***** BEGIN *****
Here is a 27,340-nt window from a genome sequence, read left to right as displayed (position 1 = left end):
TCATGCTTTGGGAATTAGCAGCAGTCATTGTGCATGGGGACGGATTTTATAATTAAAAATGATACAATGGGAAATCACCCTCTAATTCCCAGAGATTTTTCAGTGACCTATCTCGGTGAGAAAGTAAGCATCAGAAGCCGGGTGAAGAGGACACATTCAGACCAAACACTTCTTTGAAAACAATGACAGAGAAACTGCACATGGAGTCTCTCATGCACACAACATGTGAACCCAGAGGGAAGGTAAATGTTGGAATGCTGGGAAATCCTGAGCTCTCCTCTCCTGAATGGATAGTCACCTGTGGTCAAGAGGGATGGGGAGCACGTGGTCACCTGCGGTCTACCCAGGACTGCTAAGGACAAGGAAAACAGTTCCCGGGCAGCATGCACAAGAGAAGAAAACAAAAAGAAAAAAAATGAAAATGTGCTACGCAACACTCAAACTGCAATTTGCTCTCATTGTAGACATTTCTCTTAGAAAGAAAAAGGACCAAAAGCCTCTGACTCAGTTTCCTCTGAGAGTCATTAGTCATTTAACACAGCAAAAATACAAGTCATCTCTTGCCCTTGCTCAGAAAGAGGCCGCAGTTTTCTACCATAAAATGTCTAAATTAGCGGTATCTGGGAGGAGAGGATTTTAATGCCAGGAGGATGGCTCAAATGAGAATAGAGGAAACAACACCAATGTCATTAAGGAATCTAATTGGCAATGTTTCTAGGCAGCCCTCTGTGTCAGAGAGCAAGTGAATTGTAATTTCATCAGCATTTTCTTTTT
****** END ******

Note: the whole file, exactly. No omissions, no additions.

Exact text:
Here is a 27,340-nt window from a genome sequence, read left to right as displayed (position 1 = left end):
TCATGCTTTGGGAATTAGCAGCAGTCATTGTGCATGGGGACGGATTTTATAATTAAAAATGATACAATGGGAAATCACCCTCTAATTCCCAGAGATTTTTCAGTGACCTATCTCGGTGAGAAAGTAAGCATCAGAAGCCGGGTGAAGAGGACACATTCAGACCAAACACTTCTTTGAAAACAATGACAGAGAAACTGCACATGGAGTCTCTCATGCACACAACATGTGAACCCAGAGGGAAGGTAAATGTTGGAATGCTGGGAAATCCTGAGCTCTCCTCTCCTGAATGGATAGTCACCTGTGGTCAAGAGGGATGGGGAGCACGTGGTCACCTGCGGTCTACCCAGGACTGCTAAGGACAAGGAAAACAGTTCCCGGGCAGCATGCACAAGAGAAGAAAACAAAAAGAAAAAAAATGAAAATGTGCTACGCAACACTCAAACTGCAATTTGCTCTCATTGTAGACATTTCTCTTAGAAAGAAAAAGGACCAAAAGCCTCTGACTCAGTTTCCTCTGAGAGTCATTAGTCATTTAACACAGCAAAAATACAAGTCATCTCTTGCCCTTGCTCAGAAAGAGGCCGCAGTTTTCTACCATAAAATGTCTAAATTAGCGGTATCTGGGAGGAGAGGATTTTAATGCCAGGAGGATGGCTCAAATGAGAATAGAGGAAACAACACCAATGTCATTAAGGAATCTAATTGGCAATGTTTCTAGGCAGCCCTCTGTGTCAGAGAGCAAGTGAATTGTAATTTCATCAGCATTTTCTTTTT